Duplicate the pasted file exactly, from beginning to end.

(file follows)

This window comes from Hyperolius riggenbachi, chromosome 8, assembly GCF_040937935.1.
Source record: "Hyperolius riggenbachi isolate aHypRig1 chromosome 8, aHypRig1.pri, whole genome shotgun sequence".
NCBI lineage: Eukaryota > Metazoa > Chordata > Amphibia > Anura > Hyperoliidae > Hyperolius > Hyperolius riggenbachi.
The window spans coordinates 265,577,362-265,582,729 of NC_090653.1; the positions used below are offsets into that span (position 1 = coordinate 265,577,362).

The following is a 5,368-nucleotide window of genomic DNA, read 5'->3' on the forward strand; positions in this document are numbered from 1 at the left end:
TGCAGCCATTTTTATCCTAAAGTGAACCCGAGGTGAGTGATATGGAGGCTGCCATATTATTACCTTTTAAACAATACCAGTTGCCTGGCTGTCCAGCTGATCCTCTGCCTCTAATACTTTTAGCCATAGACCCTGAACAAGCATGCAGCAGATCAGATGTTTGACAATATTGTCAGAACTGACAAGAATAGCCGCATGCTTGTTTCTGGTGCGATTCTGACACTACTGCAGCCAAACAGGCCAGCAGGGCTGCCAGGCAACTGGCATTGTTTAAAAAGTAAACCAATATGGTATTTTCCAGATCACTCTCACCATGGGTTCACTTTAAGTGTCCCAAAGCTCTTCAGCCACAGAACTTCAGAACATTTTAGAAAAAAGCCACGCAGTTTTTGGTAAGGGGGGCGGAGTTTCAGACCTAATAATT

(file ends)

This window comes from Hyperolius riggenbachi, chromosome 8, assembly GCF_040937935.1.
Source record: "Hyperolius riggenbachi isolate aHypRig1 chromosome 8, aHypRig1.pri, whole genome shotgun sequence".
NCBI lineage: Eukaryota > Metazoa > Chordata > Amphibia > Anura > Hyperoliidae > Hyperolius > Hyperolius riggenbachi.
The window spans coordinates 265,577,362-265,582,729 of NC_090653.1; the positions used below are offsets into that span (position 1 = coordinate 265,577,362).

The following is a 5,368-nucleotide window of genomic DNA, read 5'->3' on the forward strand; positions in this document are numbered from 1 at the left end:
TGCAGCCATTTTTATCCTAAAGTGAACCCGAGGTGAGTGATATGGAGGCTGCCATATTATTACCTTTTAAACAATACCAGTTGCCTGGCTGTCCAGCTGATCCTCTGCCTCTAATACTTTTAGCCATAGACCCTGAACAAGCATGCAGCAGATCAGATGTTTGACAATATTGTCAGAACTGACAAGAATAGCCGCATGCTTGTTTCTGGTGCGATTCTGACACTACTGCAGCCAAACAGGCCAGCAGGGCTGCCAGGCAACTGGCATTGTTTAAAAAGTAAACCAATATGGTATTTTCCAGATCACTCTCACCATGGGTTCACTTTAAGTGTCCCAAAGCTCTTCAGCCACAGAACTTCAGAACATTTTAGAAAAAAGCCACGCAGTTTTTGGTAAGGGGGGCGGAGTTTCAGACCTAATAATT